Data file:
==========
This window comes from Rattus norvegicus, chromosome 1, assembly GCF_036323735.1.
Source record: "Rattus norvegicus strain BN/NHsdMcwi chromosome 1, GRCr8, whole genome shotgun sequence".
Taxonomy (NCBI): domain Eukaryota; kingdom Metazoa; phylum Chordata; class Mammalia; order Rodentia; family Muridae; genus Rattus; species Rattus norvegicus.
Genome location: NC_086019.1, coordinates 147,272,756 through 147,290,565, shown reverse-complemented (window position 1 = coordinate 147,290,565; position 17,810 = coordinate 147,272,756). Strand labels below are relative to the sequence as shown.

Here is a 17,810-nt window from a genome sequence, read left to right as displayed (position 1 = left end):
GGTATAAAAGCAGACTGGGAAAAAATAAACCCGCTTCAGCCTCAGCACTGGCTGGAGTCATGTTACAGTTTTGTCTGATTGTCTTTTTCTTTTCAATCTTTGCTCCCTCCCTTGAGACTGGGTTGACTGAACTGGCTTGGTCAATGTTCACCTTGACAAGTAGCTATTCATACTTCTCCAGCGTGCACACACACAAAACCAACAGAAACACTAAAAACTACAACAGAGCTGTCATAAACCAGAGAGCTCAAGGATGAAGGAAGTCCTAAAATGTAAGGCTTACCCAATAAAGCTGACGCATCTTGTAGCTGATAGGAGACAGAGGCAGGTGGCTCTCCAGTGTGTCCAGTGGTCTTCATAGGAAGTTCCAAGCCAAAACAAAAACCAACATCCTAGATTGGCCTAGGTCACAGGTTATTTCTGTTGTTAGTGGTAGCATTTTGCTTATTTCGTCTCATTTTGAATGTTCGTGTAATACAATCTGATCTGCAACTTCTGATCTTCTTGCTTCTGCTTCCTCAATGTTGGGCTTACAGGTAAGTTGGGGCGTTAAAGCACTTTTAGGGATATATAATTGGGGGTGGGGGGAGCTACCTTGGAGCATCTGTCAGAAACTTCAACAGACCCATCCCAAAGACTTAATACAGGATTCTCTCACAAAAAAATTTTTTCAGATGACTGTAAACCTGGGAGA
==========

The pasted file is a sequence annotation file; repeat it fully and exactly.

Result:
This window comes from Rattus norvegicus, chromosome 1, assembly GCF_036323735.1.
Source record: "Rattus norvegicus strain BN/NHsdMcwi chromosome 1, GRCr8, whole genome shotgun sequence".
Taxonomy (NCBI): domain Eukaryota; kingdom Metazoa; phylum Chordata; class Mammalia; order Rodentia; family Muridae; genus Rattus; species Rattus norvegicus.
Genome location: NC_086019.1, coordinates 147,272,756 through 147,290,565, shown reverse-complemented (window position 1 = coordinate 147,290,565; position 17,810 = coordinate 147,272,756). Strand labels below are relative to the sequence as shown.

Here is a 17,810-nt window from a genome sequence, read left to right as displayed (position 1 = left end):
GGTATAAAAGCAGACTGGGAAAAAATAAACCCGCTTCAGCCTCAGCACTGGCTGGAGTCATGTTACAGTTTTGTCTGATTGTCTTTTTCTTTTCAATCTTTGCTCCCTCCCTTGAGACTGGGTTGACTGAACTGGCTTGGTCAATGTTCACCTTGACAAGTAGCTATTCATACTTCTCCAGCGTGCACACACACAAAACCAACAGAAACACTAAAAACTACAACAGAGCTGTCATAAACCAGAGAGCTCAAGGATGAAGGAAGTCCTAAAATGTAAGGCTTACCCAATAAAGCTGACGCATCTTGTAGCTGATAGGAGACAGAGGCAGGTGGCTCTCCAGTGTGTCCAGTGGTCTTCATAGGAAGTTCCAAGCCAAAACAAAAACCAACATCCTAGATTGGCCTAGGTCACAGGTTATTTCTGTTGTTAGTGGTAGCATTTTGCTTATTTCGTCTCATTTTGAATGTTCGTGTAATACAATCTGATCTGCAACTTCTGATCTTCTTGCTTCTGCTTCCTCAATGTTGGGCTTACAGGTAAGTTGGGGCGTTAAAGCACTTTTAGGGATATATAATTGGGGGTGGGGGGAGCTACCTTGGAGCATCTGTCAGAAACTTCAACAGACCCATCCCAAAGACTTAATACAGGATTCTCTCACAAAAAAATTTTTTCAGATGACTGTAAACCTGGGAGA